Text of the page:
You don't often get to see a film of such horrifying brilliance that wrenches at your gut and leaves you speechless. Nagesh Kukunoor scales a new peak with LAKSHMI, a film on human trafficking. At the outset, he tells us that this is a story fitted together with parts of many such stories of a similar nature. What he unfolds on screen is sure to scare you, and this here is not a horror film; Kukunoor exposes the horror of real life!
Before I go any further, I would like to state that this film is not for the faint-hearted. Yet, I would urge every adult to watch this film, because if you haven't seen LAKSHMI, you are trying to run away from the harsh reality of life.
Years ago as a kid, I was witness to watching a few elderly ladies who were viewing a film on television. When the villain got nasty, they started praying loudly, seeking divine intervention for the plight of the hapless victim. It was funny, because as a kid, even I knew it was a movie and there would be a happy ending. So when these old ladies were losing their 'balance' I was thoroughly amused.
To tell you the truth, I felt the same way whilst watching LAKSHMI. I was unconsciously praying for Lakshmi and her fight against a mighty system; that she would triumph; that somewhere during her ordeal, the scene would not turn out to be the way it was going out to be; that she would be spared the trauma of entertaining another customer. CHECK OUT: Lakshmi - Songs Lyrics
And Lakshmi is just 14 years old. That is even more frightening. Her wide, innocent eyes plead for mercy; instead she receives the filth of the world from animals that masquerade as men and women.
Her journey starts when she is picked up from her happy atmosphere at home where she looks after her two little sisters and an alcoholic father. She is sold into the flesh trade and brought to Hyderabad where the Reddy brothers run their business. Since she is the youngest of the lot, she is separated from the group of six and sent to the older Reddy's house (Satish Kaushik).
There she is lulled into a false sense of security, until one day, her innocence is snatched away from her in a most brutal manner. Soon, Chinna (Nagesh Kukunoor) is summoned and Lakshmi is initiated into the flesh trade through their 'Hostel'. She makes repeated attempts to escape, but is physically scarred. Her resolve stays firm.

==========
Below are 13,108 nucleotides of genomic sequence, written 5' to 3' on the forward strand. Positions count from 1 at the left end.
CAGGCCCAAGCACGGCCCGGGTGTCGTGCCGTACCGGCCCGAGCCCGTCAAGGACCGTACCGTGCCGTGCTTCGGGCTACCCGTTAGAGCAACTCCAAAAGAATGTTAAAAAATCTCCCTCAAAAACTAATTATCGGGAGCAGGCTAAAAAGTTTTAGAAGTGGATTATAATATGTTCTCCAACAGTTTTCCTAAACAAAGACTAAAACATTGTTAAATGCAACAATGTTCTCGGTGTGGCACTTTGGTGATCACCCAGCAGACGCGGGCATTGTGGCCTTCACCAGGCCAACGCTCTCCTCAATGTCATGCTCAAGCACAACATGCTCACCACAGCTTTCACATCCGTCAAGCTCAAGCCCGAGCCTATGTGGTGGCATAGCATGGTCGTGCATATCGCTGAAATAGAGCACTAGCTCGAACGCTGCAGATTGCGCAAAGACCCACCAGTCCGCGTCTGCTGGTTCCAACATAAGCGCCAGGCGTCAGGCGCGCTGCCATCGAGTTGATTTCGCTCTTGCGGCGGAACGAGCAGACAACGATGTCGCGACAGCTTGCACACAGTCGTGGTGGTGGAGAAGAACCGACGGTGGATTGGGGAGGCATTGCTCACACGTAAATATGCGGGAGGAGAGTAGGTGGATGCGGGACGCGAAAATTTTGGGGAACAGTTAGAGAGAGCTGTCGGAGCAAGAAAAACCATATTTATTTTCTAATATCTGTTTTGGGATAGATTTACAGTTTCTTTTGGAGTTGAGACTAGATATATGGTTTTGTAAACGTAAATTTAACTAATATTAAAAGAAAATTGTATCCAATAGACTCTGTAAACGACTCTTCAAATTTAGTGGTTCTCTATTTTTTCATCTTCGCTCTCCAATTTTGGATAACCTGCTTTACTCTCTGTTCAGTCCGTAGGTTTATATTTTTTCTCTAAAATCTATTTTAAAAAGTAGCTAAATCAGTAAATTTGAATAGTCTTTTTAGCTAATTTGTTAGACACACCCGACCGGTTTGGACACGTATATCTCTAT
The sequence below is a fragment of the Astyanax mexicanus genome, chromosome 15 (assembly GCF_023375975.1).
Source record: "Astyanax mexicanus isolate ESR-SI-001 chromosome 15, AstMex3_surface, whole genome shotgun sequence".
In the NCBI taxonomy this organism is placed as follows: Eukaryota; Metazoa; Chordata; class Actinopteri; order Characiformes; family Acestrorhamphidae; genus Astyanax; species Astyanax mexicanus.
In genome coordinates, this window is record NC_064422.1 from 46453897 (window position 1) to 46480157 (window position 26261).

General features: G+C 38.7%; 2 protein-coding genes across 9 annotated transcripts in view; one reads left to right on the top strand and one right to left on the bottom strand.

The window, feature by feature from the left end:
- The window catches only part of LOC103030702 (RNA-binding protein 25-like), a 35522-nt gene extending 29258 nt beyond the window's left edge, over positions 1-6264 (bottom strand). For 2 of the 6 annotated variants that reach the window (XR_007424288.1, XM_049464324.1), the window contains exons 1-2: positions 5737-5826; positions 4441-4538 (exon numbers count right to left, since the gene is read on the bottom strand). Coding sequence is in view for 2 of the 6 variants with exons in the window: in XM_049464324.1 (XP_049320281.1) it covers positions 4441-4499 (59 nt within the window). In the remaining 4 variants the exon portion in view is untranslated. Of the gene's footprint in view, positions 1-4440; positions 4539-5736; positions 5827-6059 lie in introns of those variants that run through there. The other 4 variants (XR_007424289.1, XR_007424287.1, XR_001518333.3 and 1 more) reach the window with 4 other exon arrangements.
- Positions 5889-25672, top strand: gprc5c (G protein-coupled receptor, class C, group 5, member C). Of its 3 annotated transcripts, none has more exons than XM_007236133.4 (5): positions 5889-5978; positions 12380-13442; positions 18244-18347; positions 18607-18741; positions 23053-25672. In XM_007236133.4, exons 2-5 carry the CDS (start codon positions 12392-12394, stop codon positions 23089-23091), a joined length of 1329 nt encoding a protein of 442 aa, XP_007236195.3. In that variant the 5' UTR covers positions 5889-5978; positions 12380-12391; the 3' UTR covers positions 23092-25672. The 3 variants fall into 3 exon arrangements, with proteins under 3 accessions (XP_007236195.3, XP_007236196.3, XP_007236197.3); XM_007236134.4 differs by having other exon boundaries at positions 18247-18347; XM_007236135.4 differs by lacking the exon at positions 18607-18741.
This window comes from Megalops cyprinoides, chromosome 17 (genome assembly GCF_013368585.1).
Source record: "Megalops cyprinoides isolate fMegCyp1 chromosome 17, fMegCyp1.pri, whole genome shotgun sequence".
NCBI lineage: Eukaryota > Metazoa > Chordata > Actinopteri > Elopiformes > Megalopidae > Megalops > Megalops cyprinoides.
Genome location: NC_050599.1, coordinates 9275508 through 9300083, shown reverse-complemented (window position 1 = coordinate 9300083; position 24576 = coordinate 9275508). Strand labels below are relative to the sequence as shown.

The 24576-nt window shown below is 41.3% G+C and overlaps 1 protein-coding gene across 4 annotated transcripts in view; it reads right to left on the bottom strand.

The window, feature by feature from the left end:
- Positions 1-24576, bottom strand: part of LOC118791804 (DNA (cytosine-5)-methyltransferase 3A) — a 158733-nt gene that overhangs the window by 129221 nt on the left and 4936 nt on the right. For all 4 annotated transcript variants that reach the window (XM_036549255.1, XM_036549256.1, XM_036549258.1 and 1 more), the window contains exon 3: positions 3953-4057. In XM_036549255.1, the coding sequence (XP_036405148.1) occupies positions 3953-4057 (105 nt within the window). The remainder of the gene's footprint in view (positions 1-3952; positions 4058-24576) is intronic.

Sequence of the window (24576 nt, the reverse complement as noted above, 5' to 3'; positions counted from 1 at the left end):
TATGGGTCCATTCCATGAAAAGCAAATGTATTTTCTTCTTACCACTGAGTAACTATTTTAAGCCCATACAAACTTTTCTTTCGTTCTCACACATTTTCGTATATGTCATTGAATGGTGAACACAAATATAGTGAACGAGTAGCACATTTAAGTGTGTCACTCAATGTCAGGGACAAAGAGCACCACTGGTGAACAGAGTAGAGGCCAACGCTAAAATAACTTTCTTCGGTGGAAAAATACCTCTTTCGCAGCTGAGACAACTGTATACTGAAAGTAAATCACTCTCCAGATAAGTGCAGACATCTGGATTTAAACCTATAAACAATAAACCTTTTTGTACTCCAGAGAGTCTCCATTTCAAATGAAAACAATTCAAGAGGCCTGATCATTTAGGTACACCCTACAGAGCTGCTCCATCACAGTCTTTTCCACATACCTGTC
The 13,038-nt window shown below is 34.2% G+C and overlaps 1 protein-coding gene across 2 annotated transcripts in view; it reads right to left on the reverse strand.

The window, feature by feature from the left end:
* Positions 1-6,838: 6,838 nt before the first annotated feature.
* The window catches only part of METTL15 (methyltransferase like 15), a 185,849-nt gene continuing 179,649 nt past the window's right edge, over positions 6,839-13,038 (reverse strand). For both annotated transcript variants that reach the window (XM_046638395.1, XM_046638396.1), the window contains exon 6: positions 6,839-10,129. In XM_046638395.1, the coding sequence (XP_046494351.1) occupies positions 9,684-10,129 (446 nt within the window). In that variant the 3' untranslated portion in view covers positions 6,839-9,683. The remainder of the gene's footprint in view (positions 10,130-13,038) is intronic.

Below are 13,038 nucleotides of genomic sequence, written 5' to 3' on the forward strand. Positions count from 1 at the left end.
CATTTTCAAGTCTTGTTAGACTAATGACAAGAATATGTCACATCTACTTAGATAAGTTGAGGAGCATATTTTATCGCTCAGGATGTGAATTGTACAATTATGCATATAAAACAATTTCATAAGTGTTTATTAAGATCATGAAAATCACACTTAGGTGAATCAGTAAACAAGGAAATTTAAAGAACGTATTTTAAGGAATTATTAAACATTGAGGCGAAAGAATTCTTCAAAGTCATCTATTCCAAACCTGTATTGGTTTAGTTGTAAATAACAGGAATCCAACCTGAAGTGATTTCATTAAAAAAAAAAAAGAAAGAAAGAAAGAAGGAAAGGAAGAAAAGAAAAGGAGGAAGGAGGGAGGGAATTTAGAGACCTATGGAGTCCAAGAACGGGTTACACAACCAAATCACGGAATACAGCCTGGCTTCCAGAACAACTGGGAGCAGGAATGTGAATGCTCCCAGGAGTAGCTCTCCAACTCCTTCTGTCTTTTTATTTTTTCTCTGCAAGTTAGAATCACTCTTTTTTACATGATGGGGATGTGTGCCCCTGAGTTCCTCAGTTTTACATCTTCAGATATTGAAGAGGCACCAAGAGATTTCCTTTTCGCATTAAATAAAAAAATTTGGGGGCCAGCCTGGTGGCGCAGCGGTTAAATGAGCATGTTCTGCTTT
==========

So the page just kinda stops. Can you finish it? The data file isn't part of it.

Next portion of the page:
She sees a window of hope when she and the other girls are rescued by a social worker. But to put the Reddy brothers in the dock, and clean the system from the top, they will have to testify. One by one, they all go back to the 'Hostel' because making baskets is not getting them much money. Only Lakshmi is left. Will she testify? Will she take on the inhumanity heaped on her in the courtroom to ensure the monsters get what they deserve?
Yes, she does. Even though she is raped again in the courtroom by the defense lawyer... verbally, time and again...
Monali Thakur as Lakshmi gives a powerful performance. With her wide eyes and body language, she transfers her plight and fright onto you as a viewer. She takes you through her ordeal. Her performance is very real. It scares you.
So does the performance of the other actors.
Let's begin with Satish Kaushik. You don't know if he is good or evil; he flits through these characters without emotion. And that is what is very scary. One moment he is this caring elder, and the next he is this filthy animal. Scary, very scary!
Nagesh Kukunoor as Chinna the pimp is frightening. The way he runs his brother's business in a clinical manner and the way he never shies from using his foul mouth and hands are scary, very scary!
Shefali Shah as the 'Madam' in charge of the 'hostel' gives off her best performance to date. You wonder how a woman can be so insensitive to a child. But that is the stark reality of this business. Scary, very scary!
The plight of the other girls and the peace they have made with their situation is another scary aspect. Ditto the way the customers who come in, some of who want 14-year-olds. Imagine, they are 60-year-old married men with families and perhaps, daughters of the same age they are violating. Scary, very scary.
Nagesh Kukunoor has done a wonderful service to society by walking us through [through cinema] a harsh reality of life which most of us would be content turning the other way. That is what cinema is all about; using the medium to create awareness about issues which most would be happy not talking about.
Incidentally, at Jehangir Art Gallery in Mumbai, celebrated photographer Sudharak Olwe's exhibition on the plight of commercial sex workers titled '11th lane Kamathipura'
is also on till March 26. Footnote: On March 17 this year, the Vatican, the Anglican Communion and a leading Muslim institution signed a historic agreement to work together to end human trafficking worldwide by 2020.
The new accord, signed during a Vatican news conference, launched the beginning of the Global Freedom Network, which hopes to expand to include all the world's major faiths.
The global initiative aims to prevent modern forms of slavery; to protect, rescue and rehabilitate victims; and to promote concrete measures that condemn or criminalize human trafficking.
In a joint statement, the accord's signatories called human trafficking and modern forms of slavery ''crimes against humanity'' and called for urgent action by all faith communities to join the effort to ''set free the most oppressed of our brothers and sisters.''